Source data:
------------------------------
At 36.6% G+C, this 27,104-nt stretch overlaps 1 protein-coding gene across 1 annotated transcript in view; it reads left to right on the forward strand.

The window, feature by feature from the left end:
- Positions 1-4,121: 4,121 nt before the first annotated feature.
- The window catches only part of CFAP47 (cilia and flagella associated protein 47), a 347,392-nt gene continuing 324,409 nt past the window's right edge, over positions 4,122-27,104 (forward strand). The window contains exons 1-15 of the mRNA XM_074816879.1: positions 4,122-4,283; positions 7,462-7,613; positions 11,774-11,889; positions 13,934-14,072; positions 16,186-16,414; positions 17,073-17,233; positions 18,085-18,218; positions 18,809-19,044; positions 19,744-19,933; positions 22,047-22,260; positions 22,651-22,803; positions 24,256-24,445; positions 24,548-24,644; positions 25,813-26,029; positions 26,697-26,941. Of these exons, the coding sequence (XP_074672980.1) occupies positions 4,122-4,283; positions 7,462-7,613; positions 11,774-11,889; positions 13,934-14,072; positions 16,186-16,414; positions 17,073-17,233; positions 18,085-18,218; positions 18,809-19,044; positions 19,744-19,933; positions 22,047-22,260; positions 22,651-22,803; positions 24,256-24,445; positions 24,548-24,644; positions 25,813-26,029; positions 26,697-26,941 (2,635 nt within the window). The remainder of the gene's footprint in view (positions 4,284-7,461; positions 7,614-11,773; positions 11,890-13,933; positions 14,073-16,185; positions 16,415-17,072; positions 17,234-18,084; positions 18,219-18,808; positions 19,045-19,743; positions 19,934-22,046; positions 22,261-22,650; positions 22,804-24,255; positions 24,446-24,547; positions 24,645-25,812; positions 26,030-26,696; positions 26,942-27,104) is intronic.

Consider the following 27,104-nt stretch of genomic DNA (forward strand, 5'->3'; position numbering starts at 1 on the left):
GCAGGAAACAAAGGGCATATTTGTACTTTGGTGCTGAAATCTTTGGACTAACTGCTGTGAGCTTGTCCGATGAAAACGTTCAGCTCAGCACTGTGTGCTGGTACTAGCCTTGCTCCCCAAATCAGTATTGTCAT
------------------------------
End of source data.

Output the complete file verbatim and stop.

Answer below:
At 36.6% G+C, this 27,104-nt stretch overlaps 1 protein-coding gene across 1 annotated transcript in view; it reads left to right on the forward strand.

The window, feature by feature from the left end:
- Positions 1-4,121: 4,121 nt before the first annotated feature.
- The window catches only part of CFAP47 (cilia and flagella associated protein 47), a 347,392-nt gene continuing 324,409 nt past the window's right edge, over positions 4,122-27,104 (forward strand). The window contains exons 1-15 of the mRNA XM_074816879.1: positions 4,122-4,283; positions 7,462-7,613; positions 11,774-11,889; positions 13,934-14,072; positions 16,186-16,414; positions 17,073-17,233; positions 18,085-18,218; positions 18,809-19,044; positions 19,744-19,933; positions 22,047-22,260; positions 22,651-22,803; positions 24,256-24,445; positions 24,548-24,644; positions 25,813-26,029; positions 26,697-26,941. Of these exons, the coding sequence (XP_074672980.1) occupies positions 4,122-4,283; positions 7,462-7,613; positions 11,774-11,889; positions 13,934-14,072; positions 16,186-16,414; positions 17,073-17,233; positions 18,085-18,218; positions 18,809-19,044; positions 19,744-19,933; positions 22,047-22,260; positions 22,651-22,803; positions 24,256-24,445; positions 24,548-24,644; positions 25,813-26,029; positions 26,697-26,941 (2,635 nt within the window). The remainder of the gene's footprint in view (positions 4,284-7,461; positions 7,614-11,773; positions 11,890-13,933; positions 14,073-16,185; positions 16,415-17,072; positions 17,234-18,084; positions 18,219-18,808; positions 19,045-19,743; positions 19,934-22,046; positions 22,261-22,650; positions 22,804-24,255; positions 24,446-24,547; positions 24,645-25,812; positions 26,030-26,696; positions 26,942-27,104) is intronic.

Consider the following 27,104-nt stretch of genomic DNA (forward strand, 5'->3'; position numbering starts at 1 on the left):
GCAGGAAACAAAGGGCATATTTGTACTTTGGTGCTGAAATCTTTGGACTAACTGCTGTGAGCTTGTCCGATGAAAACGTTCAGCTCAGCACTGTGTGCTGGTACTAGCCTTGCTCCCCAAATCAGTATTGTCAT